How to Make a Target List

Target lists provide an organized way to manage part of your search process. They help you to identify organizations you should immediately invest research and networking efforts. Our discussion on target lists uses the LAMP list method Steve Dalton introduces in his book, The 2 Hour Job Search. Steve is an Associate Director in the Career Management Center at the Fuqua School of Business and developed the 2 Hour Job Search approach when looking for a new role after determining that his post-MBA marketing role wasn’t a fit for him.

  • Why Should I Use a Target List?

    Target lists answer the questions faced by every student at some point in their process–Which organizations should I research further? How do I prioritize my time in this research? How can I make my job/internship search more efficient and systematic? A target list is essential in your process.

    A target list:

    • Saves time
    • Distributes your research energy appropriately
    • Determines the criteria you deem important
    • Prompts you to identify similar employers that could be a good fit
    • Provides organization to your process
  • Creating a Target List

    There are many ways to develop your target list of organizations, Steve Dalton’s LAMP list method from The 2-Hour Job Search is just one method, but it has efficient and effective approaches that we will encourage you to utilize and customize in the development of your target list. It also takes only 70 minutes to create! The LAMP list method asks you to take action on the following questions to populate your target list columns: 

    • L = What organizations are potential employers?
    • A = Do advocates (potentially alumni) work for the organization?
    • M = What is your motivation level to work for this organization?
    • P = Is the organization currently hiring? Are there job postings?

    If you would like to learn more about these approaches, feel free to read Dalton’s The 2-Hour Job Search or you can watch a recording of Steve Dalton’s presentation (you will need to use your net id to view the recording). 

    Similarly, to The 2-Hour Job Search, we suggest you start your Target List with a manageable number of organizations, which we define as around 40. Always keep in mind your list will change over time as new organizations are added, some are removed, or the list is re-prioritized. You may be wondering, can I do less or can I do more than 40?

    We do not suggest you do less as it is important to have enough organizations at the start. As the search progresses, organizations will be de-prioritized and relieved from the list and some new organizations will be added. If you have too few organizations, it would result in a weak target list. Invest time now to add 40+ organizations, to save you time later in the process. It is totally fine if you want to have more than 40 organizations. So, if you find an organization that could be interesting, add it to the list now. If you find an organization that you do not know, add it to the list now. You can set aside time to research the organization later.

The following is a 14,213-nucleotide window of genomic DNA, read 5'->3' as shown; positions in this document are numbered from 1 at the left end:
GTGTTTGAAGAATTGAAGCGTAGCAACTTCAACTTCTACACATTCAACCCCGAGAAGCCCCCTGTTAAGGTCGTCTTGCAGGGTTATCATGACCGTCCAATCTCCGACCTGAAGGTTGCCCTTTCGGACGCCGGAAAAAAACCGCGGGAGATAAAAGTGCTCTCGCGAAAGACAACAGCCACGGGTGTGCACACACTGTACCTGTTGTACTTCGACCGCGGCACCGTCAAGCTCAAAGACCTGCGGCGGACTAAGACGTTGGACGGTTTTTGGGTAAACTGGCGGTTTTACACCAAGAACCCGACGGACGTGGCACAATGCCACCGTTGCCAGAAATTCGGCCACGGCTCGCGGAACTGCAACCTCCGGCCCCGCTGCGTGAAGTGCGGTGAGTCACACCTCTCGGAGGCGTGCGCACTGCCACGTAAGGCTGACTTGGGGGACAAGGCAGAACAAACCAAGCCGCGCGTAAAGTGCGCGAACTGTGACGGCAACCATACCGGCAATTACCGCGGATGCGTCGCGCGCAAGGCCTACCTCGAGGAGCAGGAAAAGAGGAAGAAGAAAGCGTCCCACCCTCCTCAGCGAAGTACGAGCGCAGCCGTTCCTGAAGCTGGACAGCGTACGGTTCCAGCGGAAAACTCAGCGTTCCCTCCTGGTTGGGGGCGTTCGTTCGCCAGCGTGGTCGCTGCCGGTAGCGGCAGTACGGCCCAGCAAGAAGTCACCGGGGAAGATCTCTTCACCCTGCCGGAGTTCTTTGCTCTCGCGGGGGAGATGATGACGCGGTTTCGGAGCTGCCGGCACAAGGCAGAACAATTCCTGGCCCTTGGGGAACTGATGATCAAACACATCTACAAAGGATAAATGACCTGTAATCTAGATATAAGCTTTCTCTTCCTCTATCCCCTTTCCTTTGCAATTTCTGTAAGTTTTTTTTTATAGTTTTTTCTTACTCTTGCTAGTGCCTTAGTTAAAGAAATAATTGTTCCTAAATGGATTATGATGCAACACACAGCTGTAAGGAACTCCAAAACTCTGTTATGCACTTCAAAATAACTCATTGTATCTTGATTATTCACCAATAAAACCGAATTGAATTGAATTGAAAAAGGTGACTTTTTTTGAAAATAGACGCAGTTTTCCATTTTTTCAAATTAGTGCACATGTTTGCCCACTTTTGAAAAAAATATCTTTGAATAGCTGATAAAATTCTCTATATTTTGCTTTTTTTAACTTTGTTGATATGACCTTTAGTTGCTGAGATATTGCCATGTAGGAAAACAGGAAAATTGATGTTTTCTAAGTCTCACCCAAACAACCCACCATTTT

To create your Target List use the Excel template we’ve provided or create your own. You can also download a blank LAMP template at Excel is the recommended format as it allows for ease in sorting your target organizations. Dalton’s four approaches to adding organizations are listing:

    1. Dream Employers
    2. Alumni (or affinity) Employers
    3. Actively Hiring Employers
    4. Trending or Open to Sponsorship Employers

    As you start your LAMP list, stay focused on the task. Now is not the time to get lost exploring websites or organizations. Focus is a key ingredient to creating your LAMP list in 70 minutes, and to the search process as a whole. 

  • Completing the L Column

    After describing the approach, there will be an exercise. During the exercise we encourage you to continue until you have 10 organizations added to your list or you have spent 10 minutes on each section, whichever comes second.

    -Dream Employer Approach

    A dream employer is like a dream college; it is an organization that you aspire to work for. Your dream organizations will be the start of your target list. You can take dream organizations a step further, by looking up related organizations. This is a great way to add more organizations within the same field to your list. If you see organizations you do not recognize, add them to your list. At this point, do not research them as this would take you away from the task.

    Dream Employer Exercise  – 10 minutes or 10 organizations, whichever comes 2nd

    Start with your dream employers and look up related organizations. Remember to add organizations that are both known and unknown to you. The unknown organizations can be researched at a later time.

    Dream Employer Search Resources

    You can search related organizations using:

    • Collection of diversity data from companies of all sizes and across industries who have joined the movement to make their diversity data open. All the data shared is either self-reported by companies or pulled directly from public diversity reports